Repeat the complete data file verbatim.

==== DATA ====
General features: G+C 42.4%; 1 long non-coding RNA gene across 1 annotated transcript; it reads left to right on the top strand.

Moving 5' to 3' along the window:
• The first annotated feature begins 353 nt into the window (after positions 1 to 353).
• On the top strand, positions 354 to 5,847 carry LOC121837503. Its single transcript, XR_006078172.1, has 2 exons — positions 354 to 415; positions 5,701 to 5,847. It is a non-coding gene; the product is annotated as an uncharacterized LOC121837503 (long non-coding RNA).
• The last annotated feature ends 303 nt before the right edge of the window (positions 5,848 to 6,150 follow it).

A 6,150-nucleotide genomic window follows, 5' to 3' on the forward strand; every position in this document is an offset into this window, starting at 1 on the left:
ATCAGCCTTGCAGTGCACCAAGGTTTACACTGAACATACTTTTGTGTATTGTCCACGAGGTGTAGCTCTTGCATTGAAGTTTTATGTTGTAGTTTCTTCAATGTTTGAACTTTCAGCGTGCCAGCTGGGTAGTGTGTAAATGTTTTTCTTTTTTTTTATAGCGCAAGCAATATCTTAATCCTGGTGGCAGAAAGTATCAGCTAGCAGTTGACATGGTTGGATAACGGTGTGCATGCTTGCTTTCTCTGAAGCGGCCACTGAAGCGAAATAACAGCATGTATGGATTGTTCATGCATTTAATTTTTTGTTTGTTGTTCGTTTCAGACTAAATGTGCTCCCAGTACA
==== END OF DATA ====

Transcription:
General features: G+C 42.4%; 1 long non-coding RNA gene across 1 annotated transcript; it reads left to right on the top strand.

Moving 5' to 3' along the window:
• The first annotated feature begins 353 nt into the window (after positions 1 to 353).
• On the top strand, positions 354 to 5,847 carry LOC121837503. Its single transcript, XR_006078172.1, has 2 exons — positions 354 to 415; positions 5,701 to 5,847. It is a non-coding gene; the product is annotated as an uncharacterized LOC121837503 (long non-coding RNA).
• The last annotated feature ends 303 nt before the right edge of the window (positions 5,848 to 6,150 follow it).

A 6,150-nucleotide genomic window follows, 5' to 3' on the forward strand; every position in this document is an offset into this window, starting at 1 on the left:
ATCAGCCTTGCAGTGCACCAAGGTTTACACTGAACATACTTTTGTGTATTGTCCACGAGGTGTAGCTCTTGCATTGAAGTTTTATGTTGTAGTTTCTTCAATGTTTGAACTTTCAGCGTGCCAGCTGGGTAGTGTGTAAATGTTTTTCTTTTTTTTTATAGCGCAAGCAATATCTTAATCCTGGTGGCAGAAAGTATCAGCTAGCAGTTGACATGGTTGGATAACGGTGTGCATGCTTGCTTTCTCTGAAGCGGCCACTGAAGCGAAATAACAGCATGTATGGATTGTTCATGCATTTAATTTTTTGTTTGTTGTTCGTTTCAGACTAAATGTGCTCCCAGTACA